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Kaur, B. (1992). Attitudinal outcomes from environmental activities. In Toh, K. A. (Ed.), Curriculum research and practice: Cauldron or crucible - Proceedings of the Sixth Annual Conference of the Educational Research Association, 185 - 190.
Mathematics trails may be seen as field work activities in mathematics both for primary and secondary school pupils. A mathematics trail is just like a nature trail or a fitness trail. Along a predetermined route the participant stops at a number of stops to attempt mathematical questions or challenges relating to the immediate area.

The concept of producing mathematics trails has been explored as a way of developing an appreciation and enjoyment of mathematics in everyday settings and popularising mathematics among children, their teachers and parents. Despite this somewhat limited initial ambition mathematics trails seem to have created the beginning of a new philosophy and methodology for extending the teaching and learning of mathematics beyond the bounds of the classroom.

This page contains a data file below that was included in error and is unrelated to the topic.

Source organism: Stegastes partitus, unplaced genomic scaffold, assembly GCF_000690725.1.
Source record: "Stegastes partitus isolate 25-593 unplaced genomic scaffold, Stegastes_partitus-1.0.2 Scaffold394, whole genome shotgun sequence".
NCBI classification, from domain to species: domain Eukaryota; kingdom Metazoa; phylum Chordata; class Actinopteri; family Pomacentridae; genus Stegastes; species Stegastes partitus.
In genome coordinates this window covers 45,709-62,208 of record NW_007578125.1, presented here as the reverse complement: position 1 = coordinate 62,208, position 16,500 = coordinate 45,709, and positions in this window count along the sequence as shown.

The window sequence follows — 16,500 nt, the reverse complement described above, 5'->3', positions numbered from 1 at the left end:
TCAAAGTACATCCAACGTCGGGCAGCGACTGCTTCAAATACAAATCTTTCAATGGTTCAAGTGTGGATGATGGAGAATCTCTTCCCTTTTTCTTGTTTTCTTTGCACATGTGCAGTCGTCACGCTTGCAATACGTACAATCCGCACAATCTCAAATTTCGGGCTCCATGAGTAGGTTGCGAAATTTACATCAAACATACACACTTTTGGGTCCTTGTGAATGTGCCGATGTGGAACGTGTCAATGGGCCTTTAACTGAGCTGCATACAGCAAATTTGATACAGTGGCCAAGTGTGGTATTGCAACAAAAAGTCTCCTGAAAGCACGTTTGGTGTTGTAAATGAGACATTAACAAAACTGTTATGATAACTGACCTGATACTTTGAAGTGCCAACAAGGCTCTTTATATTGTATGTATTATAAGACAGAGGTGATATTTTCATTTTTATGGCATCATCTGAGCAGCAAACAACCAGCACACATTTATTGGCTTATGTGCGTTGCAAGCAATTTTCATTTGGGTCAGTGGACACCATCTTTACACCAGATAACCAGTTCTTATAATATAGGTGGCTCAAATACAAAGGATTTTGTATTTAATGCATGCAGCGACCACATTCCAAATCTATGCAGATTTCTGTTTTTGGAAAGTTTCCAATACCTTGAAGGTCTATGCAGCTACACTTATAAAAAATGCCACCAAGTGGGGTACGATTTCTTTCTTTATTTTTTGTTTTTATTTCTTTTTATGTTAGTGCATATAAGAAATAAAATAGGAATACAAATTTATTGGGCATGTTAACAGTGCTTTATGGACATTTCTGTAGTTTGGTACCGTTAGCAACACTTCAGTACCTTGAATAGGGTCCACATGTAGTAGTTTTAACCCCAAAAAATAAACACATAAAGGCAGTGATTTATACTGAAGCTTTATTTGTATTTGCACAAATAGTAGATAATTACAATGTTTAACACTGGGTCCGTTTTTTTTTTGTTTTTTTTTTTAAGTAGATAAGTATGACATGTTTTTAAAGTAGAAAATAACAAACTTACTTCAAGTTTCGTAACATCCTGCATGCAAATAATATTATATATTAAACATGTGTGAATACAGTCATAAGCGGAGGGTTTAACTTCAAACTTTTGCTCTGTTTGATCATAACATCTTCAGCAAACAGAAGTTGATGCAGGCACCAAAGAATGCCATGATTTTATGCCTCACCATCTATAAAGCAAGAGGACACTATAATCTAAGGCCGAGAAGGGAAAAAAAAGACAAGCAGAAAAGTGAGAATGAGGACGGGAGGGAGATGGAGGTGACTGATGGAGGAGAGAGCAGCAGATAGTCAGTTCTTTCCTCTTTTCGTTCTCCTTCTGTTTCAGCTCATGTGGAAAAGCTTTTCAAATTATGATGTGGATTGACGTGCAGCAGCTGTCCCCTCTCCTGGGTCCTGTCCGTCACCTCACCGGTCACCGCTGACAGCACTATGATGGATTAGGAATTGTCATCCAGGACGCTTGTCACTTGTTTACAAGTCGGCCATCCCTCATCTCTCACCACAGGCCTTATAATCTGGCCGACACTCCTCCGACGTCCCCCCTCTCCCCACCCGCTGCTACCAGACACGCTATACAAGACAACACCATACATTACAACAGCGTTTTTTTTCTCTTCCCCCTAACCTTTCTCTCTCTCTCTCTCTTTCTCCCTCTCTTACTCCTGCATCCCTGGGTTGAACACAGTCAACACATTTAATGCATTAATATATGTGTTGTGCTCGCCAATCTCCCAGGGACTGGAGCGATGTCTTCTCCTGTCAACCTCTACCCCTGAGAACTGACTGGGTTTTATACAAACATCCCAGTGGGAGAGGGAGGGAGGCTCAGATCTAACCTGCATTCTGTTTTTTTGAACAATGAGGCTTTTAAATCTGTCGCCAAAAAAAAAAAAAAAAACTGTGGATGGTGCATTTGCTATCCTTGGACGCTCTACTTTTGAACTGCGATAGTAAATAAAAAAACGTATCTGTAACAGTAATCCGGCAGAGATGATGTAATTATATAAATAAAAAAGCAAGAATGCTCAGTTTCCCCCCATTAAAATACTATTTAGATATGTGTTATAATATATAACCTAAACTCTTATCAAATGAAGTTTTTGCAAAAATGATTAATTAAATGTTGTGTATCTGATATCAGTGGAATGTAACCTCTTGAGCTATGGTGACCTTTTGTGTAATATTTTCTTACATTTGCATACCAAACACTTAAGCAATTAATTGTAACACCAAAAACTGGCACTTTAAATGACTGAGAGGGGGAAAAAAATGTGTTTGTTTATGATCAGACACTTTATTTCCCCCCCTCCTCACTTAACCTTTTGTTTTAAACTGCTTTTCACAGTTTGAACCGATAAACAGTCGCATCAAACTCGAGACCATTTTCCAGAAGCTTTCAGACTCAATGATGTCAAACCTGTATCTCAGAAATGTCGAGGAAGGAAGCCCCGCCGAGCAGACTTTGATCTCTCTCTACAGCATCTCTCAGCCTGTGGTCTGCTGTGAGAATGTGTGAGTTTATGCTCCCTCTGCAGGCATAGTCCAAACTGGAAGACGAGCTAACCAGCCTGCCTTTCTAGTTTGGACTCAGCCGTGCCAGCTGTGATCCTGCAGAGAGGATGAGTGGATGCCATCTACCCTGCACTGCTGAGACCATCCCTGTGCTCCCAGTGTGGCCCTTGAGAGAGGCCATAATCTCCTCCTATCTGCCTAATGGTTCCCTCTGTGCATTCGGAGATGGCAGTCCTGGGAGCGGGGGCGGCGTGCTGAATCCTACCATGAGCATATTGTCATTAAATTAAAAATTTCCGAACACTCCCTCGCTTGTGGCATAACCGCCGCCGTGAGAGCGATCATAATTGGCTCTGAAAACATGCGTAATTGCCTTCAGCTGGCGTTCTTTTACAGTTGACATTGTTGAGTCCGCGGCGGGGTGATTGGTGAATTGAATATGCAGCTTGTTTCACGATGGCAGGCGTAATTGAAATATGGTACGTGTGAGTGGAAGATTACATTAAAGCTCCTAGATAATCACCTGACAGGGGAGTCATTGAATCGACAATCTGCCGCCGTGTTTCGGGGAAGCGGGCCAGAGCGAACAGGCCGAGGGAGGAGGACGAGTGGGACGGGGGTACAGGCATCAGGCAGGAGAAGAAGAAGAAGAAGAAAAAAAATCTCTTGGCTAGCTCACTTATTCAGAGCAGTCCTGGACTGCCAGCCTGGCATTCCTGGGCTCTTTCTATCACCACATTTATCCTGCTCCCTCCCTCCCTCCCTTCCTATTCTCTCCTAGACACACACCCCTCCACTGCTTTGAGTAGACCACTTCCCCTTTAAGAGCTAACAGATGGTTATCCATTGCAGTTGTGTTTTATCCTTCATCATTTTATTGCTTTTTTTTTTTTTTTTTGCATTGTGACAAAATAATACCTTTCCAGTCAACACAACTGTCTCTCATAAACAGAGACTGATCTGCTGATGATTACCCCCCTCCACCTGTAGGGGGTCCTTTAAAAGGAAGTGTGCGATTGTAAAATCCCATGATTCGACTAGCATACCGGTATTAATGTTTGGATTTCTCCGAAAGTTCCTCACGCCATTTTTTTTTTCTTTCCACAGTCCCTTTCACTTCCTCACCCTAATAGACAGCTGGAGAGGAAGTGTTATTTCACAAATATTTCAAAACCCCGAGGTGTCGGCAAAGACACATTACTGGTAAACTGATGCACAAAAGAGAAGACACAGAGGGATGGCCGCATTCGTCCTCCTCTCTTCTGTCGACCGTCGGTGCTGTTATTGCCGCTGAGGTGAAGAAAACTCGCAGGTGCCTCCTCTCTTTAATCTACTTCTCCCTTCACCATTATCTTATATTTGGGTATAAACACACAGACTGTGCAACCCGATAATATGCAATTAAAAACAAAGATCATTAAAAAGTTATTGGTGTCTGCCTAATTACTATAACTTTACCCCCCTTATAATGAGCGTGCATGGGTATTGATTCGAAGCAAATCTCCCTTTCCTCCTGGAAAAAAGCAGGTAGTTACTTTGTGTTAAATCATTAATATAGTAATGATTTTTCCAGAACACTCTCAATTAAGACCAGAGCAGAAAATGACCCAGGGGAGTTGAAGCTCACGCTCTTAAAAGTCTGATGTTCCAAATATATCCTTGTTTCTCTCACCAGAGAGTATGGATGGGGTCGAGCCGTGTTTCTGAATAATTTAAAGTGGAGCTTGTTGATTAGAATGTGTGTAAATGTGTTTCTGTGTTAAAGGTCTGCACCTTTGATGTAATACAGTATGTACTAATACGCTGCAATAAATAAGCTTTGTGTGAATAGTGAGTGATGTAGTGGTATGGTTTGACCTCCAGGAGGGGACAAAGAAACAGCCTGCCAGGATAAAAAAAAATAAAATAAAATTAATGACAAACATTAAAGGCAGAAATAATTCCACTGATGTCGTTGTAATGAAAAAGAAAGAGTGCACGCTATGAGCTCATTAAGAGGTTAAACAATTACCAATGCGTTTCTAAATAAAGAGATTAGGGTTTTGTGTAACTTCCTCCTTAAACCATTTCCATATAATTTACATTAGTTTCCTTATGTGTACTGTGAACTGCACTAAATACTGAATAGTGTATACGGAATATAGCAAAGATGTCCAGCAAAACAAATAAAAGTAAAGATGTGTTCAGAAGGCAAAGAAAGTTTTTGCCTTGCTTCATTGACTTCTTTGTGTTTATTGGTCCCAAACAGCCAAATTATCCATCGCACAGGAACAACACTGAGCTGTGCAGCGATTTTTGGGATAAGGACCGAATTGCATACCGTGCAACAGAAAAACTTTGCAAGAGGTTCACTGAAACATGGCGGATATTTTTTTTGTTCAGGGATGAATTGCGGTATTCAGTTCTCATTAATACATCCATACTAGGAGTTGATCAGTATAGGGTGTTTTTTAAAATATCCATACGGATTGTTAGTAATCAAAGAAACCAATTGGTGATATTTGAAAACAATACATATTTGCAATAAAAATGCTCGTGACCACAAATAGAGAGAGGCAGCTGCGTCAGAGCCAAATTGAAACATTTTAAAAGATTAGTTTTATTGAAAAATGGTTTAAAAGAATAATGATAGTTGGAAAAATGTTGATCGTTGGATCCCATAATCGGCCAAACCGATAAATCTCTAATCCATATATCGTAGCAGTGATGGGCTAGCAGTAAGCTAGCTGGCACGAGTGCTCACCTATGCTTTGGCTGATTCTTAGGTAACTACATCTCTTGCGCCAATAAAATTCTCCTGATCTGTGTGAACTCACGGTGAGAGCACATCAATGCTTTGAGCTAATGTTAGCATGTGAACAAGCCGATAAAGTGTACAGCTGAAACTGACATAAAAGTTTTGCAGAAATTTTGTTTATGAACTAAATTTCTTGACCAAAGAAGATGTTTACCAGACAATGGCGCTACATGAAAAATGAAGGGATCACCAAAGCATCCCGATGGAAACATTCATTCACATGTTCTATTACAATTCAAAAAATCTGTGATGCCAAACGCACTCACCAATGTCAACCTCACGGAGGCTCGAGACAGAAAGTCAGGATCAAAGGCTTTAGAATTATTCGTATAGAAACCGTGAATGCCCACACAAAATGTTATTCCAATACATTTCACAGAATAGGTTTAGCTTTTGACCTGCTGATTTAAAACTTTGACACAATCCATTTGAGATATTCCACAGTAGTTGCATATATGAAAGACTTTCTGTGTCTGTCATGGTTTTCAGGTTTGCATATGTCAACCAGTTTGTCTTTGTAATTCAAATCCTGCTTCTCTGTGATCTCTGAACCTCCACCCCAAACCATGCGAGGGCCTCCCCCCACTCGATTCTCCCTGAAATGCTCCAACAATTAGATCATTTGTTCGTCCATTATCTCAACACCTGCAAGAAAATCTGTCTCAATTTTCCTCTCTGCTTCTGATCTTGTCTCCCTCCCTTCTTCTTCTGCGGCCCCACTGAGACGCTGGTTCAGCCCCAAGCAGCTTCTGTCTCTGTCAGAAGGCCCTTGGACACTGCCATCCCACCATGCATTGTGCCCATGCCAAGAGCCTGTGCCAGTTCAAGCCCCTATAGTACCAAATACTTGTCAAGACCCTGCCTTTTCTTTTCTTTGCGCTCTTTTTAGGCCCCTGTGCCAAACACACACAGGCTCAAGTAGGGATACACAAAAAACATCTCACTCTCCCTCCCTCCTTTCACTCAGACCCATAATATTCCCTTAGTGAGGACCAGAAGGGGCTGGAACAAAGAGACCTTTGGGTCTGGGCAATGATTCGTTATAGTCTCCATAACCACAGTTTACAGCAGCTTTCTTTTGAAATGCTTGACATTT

In Singapore a number of mathematics trails have been designed to date by the author, inset and preservice teachers for various purposes. This paper will share with conference participants the attitudinal outcomes from such environmental activities.

The author feels that mathematics trails can be both fun and stimulating. Mathematics trails also provide pupils an opportunity to use the environment to study mathematics or use mathematics to learn about the environment or use mathematics for the environment.
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